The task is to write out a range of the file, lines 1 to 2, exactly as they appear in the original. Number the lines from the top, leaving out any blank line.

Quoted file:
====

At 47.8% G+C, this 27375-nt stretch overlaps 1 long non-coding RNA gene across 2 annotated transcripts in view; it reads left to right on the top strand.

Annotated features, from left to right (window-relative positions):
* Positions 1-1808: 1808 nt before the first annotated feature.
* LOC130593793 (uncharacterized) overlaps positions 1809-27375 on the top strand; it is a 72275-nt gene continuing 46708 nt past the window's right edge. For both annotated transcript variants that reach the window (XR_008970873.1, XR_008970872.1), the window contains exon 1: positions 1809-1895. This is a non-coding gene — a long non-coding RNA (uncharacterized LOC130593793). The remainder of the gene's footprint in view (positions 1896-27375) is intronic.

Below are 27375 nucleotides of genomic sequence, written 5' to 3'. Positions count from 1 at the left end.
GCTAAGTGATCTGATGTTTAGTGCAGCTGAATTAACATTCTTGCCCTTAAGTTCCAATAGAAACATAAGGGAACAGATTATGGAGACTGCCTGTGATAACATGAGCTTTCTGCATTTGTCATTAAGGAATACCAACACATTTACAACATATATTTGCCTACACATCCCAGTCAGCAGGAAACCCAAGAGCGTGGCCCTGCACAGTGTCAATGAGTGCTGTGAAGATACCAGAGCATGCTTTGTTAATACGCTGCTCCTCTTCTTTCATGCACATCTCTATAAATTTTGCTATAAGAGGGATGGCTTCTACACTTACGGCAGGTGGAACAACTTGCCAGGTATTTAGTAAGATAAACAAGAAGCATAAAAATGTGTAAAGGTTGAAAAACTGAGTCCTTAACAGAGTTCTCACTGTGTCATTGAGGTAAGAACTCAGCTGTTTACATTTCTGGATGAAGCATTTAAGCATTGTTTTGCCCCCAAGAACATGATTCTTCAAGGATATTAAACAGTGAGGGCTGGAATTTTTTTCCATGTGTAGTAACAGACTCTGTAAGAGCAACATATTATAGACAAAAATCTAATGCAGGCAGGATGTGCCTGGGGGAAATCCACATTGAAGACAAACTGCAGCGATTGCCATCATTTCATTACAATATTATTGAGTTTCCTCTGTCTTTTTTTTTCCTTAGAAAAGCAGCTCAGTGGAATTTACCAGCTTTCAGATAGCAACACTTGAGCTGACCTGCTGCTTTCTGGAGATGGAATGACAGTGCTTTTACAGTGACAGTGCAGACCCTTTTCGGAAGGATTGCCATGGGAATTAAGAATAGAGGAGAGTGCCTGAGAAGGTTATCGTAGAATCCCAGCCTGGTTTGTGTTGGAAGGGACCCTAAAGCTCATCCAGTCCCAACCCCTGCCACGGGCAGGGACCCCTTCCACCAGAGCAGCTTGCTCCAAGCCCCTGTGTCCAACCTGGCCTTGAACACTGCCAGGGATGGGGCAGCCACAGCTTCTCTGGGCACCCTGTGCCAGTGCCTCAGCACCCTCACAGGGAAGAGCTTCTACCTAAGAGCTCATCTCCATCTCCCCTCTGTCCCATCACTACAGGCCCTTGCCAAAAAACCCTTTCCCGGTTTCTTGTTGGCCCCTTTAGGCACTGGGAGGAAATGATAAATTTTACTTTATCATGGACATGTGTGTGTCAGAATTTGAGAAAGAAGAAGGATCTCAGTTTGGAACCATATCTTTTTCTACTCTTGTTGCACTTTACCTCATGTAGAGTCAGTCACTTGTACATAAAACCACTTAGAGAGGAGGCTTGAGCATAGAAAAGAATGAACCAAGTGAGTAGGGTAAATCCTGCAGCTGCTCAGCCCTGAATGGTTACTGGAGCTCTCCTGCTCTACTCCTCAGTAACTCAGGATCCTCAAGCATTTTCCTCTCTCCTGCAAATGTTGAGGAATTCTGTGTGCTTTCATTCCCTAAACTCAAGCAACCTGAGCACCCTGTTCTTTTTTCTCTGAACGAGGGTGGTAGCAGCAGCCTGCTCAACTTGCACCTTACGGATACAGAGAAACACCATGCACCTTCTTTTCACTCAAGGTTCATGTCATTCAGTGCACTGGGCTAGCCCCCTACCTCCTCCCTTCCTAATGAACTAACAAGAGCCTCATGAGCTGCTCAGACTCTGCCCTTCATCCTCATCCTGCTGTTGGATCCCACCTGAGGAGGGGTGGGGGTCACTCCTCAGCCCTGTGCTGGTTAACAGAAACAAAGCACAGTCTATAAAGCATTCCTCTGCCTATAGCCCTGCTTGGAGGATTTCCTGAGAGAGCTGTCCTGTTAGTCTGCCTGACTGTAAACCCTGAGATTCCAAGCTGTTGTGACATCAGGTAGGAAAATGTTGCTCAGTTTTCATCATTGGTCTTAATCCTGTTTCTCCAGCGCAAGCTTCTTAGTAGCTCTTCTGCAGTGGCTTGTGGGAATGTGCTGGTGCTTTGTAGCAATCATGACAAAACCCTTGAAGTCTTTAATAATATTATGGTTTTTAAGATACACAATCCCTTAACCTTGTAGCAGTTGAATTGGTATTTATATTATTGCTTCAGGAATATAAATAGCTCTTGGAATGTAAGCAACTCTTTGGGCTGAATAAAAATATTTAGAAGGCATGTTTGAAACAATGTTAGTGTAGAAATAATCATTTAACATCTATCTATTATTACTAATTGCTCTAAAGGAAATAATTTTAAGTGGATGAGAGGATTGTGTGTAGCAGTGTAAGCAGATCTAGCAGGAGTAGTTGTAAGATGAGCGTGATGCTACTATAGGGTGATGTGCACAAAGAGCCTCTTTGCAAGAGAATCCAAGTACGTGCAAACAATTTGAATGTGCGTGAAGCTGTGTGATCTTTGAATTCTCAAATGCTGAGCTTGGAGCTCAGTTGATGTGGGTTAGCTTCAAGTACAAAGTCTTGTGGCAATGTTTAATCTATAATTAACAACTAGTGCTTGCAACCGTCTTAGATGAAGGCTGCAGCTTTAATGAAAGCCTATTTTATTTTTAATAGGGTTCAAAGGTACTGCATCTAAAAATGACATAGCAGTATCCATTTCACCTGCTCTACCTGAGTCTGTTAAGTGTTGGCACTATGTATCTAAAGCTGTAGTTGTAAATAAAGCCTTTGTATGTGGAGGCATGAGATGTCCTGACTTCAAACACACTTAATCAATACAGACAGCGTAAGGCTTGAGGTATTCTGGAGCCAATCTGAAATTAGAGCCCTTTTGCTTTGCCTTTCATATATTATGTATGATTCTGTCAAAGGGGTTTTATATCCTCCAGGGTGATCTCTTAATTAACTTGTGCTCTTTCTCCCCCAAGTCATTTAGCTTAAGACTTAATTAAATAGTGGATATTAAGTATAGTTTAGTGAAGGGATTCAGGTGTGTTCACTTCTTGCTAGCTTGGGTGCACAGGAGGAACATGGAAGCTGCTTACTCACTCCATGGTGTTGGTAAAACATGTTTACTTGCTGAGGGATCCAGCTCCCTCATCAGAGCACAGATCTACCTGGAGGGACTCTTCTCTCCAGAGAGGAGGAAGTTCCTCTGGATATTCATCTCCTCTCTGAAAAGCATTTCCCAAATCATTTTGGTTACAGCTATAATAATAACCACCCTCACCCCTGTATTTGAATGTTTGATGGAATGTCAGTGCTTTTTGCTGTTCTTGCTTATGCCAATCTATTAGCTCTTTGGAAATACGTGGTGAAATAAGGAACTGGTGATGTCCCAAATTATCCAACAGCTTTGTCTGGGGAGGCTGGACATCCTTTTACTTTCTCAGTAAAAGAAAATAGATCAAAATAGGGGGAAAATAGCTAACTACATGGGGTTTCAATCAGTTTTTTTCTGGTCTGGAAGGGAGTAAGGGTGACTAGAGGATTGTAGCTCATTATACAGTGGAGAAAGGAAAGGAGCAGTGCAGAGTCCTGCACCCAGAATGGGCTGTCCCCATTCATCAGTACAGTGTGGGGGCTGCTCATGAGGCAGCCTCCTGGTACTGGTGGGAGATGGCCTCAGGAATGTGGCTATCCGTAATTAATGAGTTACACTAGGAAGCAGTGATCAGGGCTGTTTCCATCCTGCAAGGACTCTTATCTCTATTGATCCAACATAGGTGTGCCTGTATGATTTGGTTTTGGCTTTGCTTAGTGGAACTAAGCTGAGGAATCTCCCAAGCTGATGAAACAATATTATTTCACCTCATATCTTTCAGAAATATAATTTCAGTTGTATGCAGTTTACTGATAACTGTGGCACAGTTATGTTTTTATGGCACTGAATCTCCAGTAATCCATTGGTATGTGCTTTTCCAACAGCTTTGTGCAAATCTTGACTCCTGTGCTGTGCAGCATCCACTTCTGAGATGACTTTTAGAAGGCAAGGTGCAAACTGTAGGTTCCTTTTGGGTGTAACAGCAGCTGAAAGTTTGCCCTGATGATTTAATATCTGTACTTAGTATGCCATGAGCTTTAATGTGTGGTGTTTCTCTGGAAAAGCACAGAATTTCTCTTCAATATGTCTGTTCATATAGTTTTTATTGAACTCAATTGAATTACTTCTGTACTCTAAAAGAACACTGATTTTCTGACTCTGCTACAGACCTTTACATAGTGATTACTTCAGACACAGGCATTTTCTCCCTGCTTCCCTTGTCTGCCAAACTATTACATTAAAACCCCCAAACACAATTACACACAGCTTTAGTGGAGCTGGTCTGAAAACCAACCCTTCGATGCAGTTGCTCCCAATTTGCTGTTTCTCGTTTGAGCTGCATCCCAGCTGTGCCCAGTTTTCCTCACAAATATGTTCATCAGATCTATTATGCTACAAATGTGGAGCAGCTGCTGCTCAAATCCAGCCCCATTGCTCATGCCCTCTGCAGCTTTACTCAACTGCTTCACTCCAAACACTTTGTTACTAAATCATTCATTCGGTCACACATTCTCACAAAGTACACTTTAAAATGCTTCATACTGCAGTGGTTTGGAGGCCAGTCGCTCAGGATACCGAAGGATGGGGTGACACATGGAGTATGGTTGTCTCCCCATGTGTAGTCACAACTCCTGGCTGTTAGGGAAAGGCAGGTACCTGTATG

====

At 47.8% G+C, this 27375-nt stretch overlaps 1 long non-coding RNA gene across 2 annotated transcripts in view; it reads left to right on the top strand.

Annotated features, from left to right (window-relative positions):